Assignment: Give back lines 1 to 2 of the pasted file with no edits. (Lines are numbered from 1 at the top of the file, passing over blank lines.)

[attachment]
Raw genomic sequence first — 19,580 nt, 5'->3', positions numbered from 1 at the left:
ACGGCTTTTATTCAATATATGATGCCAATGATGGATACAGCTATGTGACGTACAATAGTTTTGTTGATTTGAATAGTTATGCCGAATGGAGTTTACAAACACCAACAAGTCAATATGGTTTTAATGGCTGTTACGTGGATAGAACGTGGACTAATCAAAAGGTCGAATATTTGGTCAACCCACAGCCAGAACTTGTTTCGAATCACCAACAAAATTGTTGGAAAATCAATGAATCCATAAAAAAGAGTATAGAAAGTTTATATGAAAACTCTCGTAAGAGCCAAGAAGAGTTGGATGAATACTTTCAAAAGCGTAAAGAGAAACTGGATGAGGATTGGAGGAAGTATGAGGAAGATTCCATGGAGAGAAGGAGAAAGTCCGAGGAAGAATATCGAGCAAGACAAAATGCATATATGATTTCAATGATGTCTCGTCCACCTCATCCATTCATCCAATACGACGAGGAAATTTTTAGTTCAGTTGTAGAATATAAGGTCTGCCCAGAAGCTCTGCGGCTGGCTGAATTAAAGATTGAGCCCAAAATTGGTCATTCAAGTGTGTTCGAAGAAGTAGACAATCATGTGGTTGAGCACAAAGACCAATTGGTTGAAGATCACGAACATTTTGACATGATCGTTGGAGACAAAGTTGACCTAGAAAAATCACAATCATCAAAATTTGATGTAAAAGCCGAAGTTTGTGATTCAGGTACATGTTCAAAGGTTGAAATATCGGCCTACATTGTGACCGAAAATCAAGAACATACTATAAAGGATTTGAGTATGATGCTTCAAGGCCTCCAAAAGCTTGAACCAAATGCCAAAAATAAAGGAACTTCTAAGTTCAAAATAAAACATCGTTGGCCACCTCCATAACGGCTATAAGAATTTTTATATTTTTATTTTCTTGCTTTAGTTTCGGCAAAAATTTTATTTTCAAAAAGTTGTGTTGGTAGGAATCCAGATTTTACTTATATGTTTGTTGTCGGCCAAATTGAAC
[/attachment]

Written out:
Raw genomic sequence first — 19,580 nt, 5'->3', positions numbered from 1 at the left:
ACGGCTTTTATTCAATATATGATGCCAATGATGGATACAGCTATGTGACGTACAATAGTTTTGTTGATTTGAATAGTTATGCCGAATGGAGTTTACAAACACCAACAAGTCAATATGGTTTTAATGGCTGTTACGTGGATAGAACGTGGACTAATCAAAAGGTCGAATATTTGGTCAACCCACAGCCAGAACTTGTTTCGAATCACCAACAAAATTGTTGGAAAATCAATGAATCCATAAAAAAGAGTATAGAAAGTTTATATGAAAACTCTCGTAAGAGCCAAGAAGAGTTGGATGAATACTTTCAAAAGCGTAAAGAGAAACTGGATGAGGATTGGAGGAAGTATGAGGAAGATTCCATGGAGAGAAGGAGAAAGTCCGAGGAAGAATATCGAGCAAGACAAAATGCATATATGATTTCAATGATGTCTCGTCCACCTCATCCATTCATCCAATACGACGAGGAAATTTTTAGTTCAGTTGTAGAATATAAGGTCTGCCCAGAAGCTCTGCGGCTGGCTGAATTAAAGATTGAGCCCAAAATTGGTCATTCAAGTGTGTTCGAAGAAGTAGACAATCATGTGGTTGAGCACAAAGACCAATTGGTTGAAGATCACGAACATTTTGACATGATCGTTGGAGACAAAGTTGACCTAGAAAAATCACAATCATCAAAATTTGATGTAAAAGCCGAAGTTTGTGATTCAGGTACATGTTCAAAGGTTGAAATATCGGCCTACATTGTGACCGAAAATCAAGAACATACTATAAAGGATTTGAGTATGATGCTTCAAGGCCTCCAAAAGCTTGAACCAAATGCCAAAAATAAAGGAACTTCTAAGTTCAAAATAAAACATCGTTGGCCACCTCCATAACGGCTATAAGAATTTTTATATTTTTATTTTCTTGCTTTAGTTTCGGCAAAAATTTTATTTTCAAAAAGTTGTGTTGGTAGGAATCCAGATTTTACTTATATGTTTGTTGTCGGCCAAATTGAAC